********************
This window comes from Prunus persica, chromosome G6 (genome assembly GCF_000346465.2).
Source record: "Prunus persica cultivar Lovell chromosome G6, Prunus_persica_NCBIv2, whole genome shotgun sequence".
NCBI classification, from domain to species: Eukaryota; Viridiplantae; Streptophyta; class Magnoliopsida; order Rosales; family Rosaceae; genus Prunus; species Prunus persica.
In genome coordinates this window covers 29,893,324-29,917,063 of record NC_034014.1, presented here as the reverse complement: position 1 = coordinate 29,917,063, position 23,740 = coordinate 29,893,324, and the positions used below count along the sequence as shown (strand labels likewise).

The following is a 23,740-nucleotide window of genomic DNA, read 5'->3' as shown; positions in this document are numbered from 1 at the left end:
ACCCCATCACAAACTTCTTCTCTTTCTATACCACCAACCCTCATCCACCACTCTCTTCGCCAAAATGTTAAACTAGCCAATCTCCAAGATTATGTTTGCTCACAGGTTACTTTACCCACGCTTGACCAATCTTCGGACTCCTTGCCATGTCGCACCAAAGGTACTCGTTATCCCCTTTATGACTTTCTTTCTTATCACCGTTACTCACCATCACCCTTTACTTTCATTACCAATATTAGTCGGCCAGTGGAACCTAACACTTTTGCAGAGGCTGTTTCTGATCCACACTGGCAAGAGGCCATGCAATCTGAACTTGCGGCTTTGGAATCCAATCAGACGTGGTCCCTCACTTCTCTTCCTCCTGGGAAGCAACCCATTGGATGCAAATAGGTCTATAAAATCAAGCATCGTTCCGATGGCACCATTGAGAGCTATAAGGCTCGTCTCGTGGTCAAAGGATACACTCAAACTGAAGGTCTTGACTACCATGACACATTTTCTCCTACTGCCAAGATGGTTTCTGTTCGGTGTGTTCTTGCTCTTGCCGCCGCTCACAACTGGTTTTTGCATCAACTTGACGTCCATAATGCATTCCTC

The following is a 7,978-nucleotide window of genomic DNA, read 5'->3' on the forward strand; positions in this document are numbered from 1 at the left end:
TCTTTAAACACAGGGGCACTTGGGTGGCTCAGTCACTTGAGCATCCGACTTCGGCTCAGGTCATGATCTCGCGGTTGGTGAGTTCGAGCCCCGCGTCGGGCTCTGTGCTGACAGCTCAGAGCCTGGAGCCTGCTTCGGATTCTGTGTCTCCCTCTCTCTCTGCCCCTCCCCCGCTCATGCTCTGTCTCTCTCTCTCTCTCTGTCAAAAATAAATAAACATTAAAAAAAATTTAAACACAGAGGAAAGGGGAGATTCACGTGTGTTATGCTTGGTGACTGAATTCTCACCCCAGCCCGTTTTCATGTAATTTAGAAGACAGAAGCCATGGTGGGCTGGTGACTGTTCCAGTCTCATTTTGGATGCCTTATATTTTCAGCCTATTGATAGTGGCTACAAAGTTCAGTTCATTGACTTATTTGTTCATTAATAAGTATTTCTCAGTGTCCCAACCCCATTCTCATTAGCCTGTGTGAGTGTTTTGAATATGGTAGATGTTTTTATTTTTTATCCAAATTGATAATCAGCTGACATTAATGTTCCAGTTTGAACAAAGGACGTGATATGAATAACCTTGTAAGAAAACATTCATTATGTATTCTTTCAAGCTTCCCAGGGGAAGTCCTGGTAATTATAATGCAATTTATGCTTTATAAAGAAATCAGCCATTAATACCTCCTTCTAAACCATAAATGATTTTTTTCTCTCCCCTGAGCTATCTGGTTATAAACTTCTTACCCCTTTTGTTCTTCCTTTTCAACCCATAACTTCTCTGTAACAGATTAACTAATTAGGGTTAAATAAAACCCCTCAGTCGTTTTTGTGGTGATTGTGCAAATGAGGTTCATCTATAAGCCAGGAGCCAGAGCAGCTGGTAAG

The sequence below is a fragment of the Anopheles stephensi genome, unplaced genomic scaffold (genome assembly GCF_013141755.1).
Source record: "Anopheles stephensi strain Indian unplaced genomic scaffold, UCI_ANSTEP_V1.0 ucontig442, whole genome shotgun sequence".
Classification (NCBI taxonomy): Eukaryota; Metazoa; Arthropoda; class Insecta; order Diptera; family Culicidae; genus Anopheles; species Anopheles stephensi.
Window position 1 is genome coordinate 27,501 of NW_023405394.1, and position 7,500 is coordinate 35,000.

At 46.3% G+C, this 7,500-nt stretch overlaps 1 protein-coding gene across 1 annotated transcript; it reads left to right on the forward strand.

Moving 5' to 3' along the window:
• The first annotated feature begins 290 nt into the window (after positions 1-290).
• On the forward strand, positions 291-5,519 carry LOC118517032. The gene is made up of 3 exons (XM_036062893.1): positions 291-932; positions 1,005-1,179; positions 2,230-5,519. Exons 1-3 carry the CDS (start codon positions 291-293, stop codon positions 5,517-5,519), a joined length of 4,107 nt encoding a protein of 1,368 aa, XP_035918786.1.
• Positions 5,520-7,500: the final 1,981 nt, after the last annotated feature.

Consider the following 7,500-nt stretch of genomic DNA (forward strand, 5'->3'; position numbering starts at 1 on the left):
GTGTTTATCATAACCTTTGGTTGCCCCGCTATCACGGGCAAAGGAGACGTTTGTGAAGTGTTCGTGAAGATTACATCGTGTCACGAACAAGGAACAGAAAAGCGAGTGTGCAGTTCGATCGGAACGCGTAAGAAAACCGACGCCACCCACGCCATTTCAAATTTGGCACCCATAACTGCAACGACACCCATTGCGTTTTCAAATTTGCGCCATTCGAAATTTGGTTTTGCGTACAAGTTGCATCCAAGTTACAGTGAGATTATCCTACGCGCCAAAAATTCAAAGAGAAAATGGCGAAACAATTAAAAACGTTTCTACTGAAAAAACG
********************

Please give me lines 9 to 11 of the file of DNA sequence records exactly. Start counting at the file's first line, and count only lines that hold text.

The sequence below is a fragment of the Anopheles stephensi genome, unplaced genomic scaffold (genome assembly GCF_013141755.1).
Source record: "Anopheles stephensi strain Indian unplaced genomic scaffold, UCI_ANSTEP_V1.0 ucontig442, whole genome shotgun sequence".
Classification (NCBI taxonomy): Eukaryota; Metazoa; Arthropoda; class Insecta; order Diptera; family Culicidae; genus Anopheles; species Anopheles stephensi.